What is a normal triglyceride level
Triglycerides are the main type of fat carried by the body which come from the foods we consume. It is important that these do not increase too much, as high triglycerides increase the risk of CHD (heart diseases). So, on OneHowTo.com we explain in what the normal triglyceride level is.
How are triglyceride levels measured?
Triglycerides are a type of fat in the blood, so they have to be measured through a blood test. We recommend you consult our article how to interpret a blood test.
The specific blood test that is carried out is a lipid panel, where results for good and bad cholesterol can also be detected.
What is the normal triglyceride level?
The triglyceride range is:
- Normal: less than 150 mg/dL
- Borderline High: 150 a 199 mg/dL
- High: 200 a 499 mg/dL
- Very high: 500 mg/dL or higher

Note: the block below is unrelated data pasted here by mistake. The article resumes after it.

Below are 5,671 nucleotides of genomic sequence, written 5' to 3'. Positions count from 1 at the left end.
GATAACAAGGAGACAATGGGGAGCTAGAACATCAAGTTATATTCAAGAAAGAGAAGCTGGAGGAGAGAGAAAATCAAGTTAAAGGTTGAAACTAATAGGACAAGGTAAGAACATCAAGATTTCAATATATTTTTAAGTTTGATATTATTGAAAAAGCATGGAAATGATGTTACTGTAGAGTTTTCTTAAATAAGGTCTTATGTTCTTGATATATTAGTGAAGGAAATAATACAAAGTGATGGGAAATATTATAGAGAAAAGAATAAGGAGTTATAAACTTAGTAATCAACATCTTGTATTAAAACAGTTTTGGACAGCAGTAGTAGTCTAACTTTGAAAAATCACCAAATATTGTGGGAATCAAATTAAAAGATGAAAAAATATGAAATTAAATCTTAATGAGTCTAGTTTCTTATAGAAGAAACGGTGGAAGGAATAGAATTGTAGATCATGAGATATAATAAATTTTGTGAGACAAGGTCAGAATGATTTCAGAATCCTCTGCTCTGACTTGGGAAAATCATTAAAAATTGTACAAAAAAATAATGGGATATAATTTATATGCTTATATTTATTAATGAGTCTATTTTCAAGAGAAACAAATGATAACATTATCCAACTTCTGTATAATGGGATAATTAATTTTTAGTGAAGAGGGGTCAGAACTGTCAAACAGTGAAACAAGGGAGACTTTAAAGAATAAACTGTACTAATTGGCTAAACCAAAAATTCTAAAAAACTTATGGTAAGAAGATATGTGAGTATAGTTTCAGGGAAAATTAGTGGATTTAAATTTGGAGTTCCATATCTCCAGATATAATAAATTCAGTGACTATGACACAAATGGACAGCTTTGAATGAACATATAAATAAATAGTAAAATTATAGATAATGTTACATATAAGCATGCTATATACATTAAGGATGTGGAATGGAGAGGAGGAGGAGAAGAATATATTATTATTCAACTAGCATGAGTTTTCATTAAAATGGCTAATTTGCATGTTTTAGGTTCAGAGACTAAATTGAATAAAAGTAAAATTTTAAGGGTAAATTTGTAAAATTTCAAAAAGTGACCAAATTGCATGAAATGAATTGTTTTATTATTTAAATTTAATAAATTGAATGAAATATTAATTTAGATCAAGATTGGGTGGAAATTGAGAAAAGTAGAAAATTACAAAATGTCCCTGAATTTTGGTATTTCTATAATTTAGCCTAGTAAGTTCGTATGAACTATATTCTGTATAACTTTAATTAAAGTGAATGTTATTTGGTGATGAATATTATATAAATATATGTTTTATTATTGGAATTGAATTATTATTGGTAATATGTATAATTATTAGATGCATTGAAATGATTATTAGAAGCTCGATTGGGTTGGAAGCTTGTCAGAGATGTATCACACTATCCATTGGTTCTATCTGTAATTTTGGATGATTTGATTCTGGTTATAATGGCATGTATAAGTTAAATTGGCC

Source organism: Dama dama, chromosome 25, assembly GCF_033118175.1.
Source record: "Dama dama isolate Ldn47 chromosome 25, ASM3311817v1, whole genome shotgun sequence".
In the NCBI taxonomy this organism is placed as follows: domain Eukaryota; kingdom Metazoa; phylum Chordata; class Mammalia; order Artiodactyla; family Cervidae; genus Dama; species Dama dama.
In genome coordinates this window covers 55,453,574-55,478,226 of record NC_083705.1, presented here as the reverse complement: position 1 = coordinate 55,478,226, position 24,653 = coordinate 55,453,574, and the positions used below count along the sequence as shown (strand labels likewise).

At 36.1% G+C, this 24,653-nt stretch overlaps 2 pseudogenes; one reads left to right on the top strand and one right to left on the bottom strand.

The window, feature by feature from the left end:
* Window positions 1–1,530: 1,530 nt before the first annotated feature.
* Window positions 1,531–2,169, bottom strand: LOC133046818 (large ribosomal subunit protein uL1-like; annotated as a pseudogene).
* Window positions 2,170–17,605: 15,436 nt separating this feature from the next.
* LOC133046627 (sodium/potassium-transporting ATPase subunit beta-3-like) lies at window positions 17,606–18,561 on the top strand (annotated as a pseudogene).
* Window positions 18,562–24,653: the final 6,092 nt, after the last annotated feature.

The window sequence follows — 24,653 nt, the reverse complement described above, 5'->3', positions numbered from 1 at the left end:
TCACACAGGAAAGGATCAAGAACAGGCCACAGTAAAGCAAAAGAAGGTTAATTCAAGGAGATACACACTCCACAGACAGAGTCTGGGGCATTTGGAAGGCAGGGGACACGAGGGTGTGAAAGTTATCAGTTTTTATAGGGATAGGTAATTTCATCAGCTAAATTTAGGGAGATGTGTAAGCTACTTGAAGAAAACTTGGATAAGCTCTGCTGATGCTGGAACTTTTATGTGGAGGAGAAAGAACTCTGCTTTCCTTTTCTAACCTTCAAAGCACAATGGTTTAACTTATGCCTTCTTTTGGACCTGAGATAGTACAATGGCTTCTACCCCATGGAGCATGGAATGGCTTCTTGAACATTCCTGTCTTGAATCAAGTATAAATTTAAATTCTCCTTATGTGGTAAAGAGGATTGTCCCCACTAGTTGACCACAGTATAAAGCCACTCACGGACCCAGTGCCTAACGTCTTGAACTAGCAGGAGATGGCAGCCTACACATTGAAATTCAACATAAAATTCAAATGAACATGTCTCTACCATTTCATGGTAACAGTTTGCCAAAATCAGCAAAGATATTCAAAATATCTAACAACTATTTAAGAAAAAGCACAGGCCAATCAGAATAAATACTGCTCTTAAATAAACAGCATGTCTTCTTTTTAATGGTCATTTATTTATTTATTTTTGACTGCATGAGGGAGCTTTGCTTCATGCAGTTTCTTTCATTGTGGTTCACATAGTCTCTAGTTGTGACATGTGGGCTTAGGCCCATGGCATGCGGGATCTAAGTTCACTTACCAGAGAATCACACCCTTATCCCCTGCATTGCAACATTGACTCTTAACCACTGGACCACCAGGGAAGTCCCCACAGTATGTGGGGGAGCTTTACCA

When triglyceride levels exceed 150 mg/dL they are considered high, and as they increase, they become even more harmful to health. More specifically, having a high level of triglycerides can cause heart diseases.
High levels are usually also linked to people with high cholesterol levels too.
It is therefore necessary to take steps to reduce the level and it can be useful to know what to eat if you have high triglycerides.
What causes elevated triglycerides?
Some of the causes of high triglyceride levels are, among others:
- Being overweight
- An exessive calorie intake
- Hereditary factors
- Diseases: diabetes, hypothyroidism, kidney disease...
We recommend you consult our article what are the causes of high triglycerides for further information.
This article is merely informative, oneHOWTO does not have the authority to prescribe any medical treatments or create a diagnosis. We invite you to visit your doctor if you have any type of condition or pain.
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